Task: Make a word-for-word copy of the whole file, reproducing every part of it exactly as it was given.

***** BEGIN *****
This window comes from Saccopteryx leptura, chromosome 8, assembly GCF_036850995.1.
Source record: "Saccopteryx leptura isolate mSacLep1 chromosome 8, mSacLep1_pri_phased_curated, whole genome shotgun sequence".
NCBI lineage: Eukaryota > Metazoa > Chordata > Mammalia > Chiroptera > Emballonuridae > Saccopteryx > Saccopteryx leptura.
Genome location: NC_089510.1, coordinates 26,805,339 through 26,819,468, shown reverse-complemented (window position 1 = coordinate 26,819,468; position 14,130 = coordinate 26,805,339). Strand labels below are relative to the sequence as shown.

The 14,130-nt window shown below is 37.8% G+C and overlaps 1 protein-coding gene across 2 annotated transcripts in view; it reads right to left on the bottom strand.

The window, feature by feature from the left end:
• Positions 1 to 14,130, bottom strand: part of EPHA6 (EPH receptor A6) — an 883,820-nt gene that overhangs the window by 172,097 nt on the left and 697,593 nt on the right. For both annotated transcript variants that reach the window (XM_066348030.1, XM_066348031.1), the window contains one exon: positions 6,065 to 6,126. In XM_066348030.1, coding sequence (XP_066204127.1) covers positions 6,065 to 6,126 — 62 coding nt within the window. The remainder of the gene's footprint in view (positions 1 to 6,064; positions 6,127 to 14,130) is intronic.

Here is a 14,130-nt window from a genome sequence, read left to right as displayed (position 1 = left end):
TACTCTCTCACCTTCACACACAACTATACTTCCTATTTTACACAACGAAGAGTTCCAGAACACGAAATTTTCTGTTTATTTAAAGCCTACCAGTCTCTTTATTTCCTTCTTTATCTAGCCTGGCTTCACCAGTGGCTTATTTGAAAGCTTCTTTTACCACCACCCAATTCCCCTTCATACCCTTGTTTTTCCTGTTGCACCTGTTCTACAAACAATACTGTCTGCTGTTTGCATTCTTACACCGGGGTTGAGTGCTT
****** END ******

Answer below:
This window comes from Saccopteryx leptura, chromosome 8, assembly GCF_036850995.1.
Source record: "Saccopteryx leptura isolate mSacLep1 chromosome 8, mSacLep1_pri_phased_curated, whole genome shotgun sequence".
NCBI lineage: Eukaryota > Metazoa > Chordata > Mammalia > Chiroptera > Emballonuridae > Saccopteryx > Saccopteryx leptura.
Genome location: NC_089510.1, coordinates 26,805,339 through 26,819,468, shown reverse-complemented (window position 1 = coordinate 26,819,468; position 14,130 = coordinate 26,805,339). Strand labels below are relative to the sequence as shown.

The 14,130-nt window shown below is 37.8% G+C and overlaps 1 protein-coding gene across 2 annotated transcripts in view; it reads right to left on the bottom strand.

The window, feature by feature from the left end:
• Positions 1 to 14,130, bottom strand: part of EPHA6 (EPH receptor A6) — an 883,820-nt gene that overhangs the window by 172,097 nt on the left and 697,593 nt on the right. For both annotated transcript variants that reach the window (XM_066348030.1, XM_066348031.1), the window contains one exon: positions 6,065 to 6,126. In XM_066348030.1, coding sequence (XP_066204127.1) covers positions 6,065 to 6,126 — 62 coding nt within the window. The remainder of the gene's footprint in view (positions 1 to 6,064; positions 6,127 to 14,130) is intronic.

Here is a 14,130-nt window from a genome sequence, read left to right as displayed (position 1 = left end):
TACTCTCTCACCTTCACACACAACTATACTTCCTATTTTACACAACGAAGAGTTCCAGAACACGAAATTTTCTGTTTATTTAAAGCCTACCAGTCTCTTTATTTCCTTCTTTATCTAGCCTGGCTTCACCAGTGGCTTATTTGAAAGCTTCTTTTACCACCACCCAATTCCCCTTCATACCCTTGTTTTTCCTGTTGCACCTGTTCTACAAACAATACTGTCTGCTGTTTGCATTCTTACACCGGGGTTGAGTGCTT